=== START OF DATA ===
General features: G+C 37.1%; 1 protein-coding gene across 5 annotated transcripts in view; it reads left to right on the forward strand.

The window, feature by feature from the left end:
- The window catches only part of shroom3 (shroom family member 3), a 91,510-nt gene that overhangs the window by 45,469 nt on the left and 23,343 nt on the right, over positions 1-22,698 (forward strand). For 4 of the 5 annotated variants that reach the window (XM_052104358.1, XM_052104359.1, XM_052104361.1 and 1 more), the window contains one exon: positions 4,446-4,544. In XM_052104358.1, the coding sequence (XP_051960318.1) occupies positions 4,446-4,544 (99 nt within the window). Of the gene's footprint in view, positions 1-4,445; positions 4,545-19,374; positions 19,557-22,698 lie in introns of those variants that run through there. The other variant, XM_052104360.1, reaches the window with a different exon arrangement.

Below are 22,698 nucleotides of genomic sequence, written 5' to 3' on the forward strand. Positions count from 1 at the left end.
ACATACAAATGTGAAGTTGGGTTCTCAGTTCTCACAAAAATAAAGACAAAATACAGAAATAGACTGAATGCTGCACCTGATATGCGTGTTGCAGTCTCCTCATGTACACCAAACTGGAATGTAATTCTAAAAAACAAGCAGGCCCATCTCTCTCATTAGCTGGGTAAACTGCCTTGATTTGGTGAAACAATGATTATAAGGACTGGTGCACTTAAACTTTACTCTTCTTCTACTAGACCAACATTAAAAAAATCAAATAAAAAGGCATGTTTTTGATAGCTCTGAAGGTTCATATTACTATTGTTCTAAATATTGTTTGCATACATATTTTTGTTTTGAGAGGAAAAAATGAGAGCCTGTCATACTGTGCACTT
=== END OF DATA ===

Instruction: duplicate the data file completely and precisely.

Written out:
General features: G+C 37.1%; 1 protein-coding gene across 5 annotated transcripts in view; it reads left to right on the forward strand.

The window, feature by feature from the left end:
- The window catches only part of shroom3 (shroom family member 3), a 91,510-nt gene that overhangs the window by 45,469 nt on the left and 23,343 nt on the right, over positions 1-22,698 (forward strand). For 4 of the 5 annotated variants that reach the window (XM_052104358.1, XM_052104359.1, XM_052104361.1 and 1 more), the window contains one exon: positions 4,446-4,544. In XM_052104358.1, the coding sequence (XP_051960318.1) occupies positions 4,446-4,544 (99 nt within the window). Of the gene's footprint in view, positions 1-4,445; positions 4,545-19,374; positions 19,557-22,698 lie in introns of those variants that run through there. The other variant, XM_052104360.1, reaches the window with a different exon arrangement.

Below are 22,698 nucleotides of genomic sequence, written 5' to 3' on the forward strand. Positions count from 1 at the left end.
ACATACAAATGTGAAGTTGGGTTCTCAGTTCTCACAAAAATAAAGACAAAATACAGAAATAGACTGAATGCTGCACCTGATATGCGTGTTGCAGTCTCCTCATGTACACCAAACTGGAATGTAATTCTAAAAAACAAGCAGGCCCATCTCTCTCATTAGCTGGGTAAACTGCCTTGATTTGGTGAAACAATGATTATAAGGACTGGTGCACTTAAACTTTACTCTTCTTCTACTAGACCAACATTAAAAAAATCAAATAAAAAGGCATGTTTTTGATAGCTCTGAAGGTTCATATTACTATTGTTCTAAATATTGTTTGCATACATATTTTTGTTTTGAGAGGAAAAAATGAGAGCCTGTCATACTGTGCACTT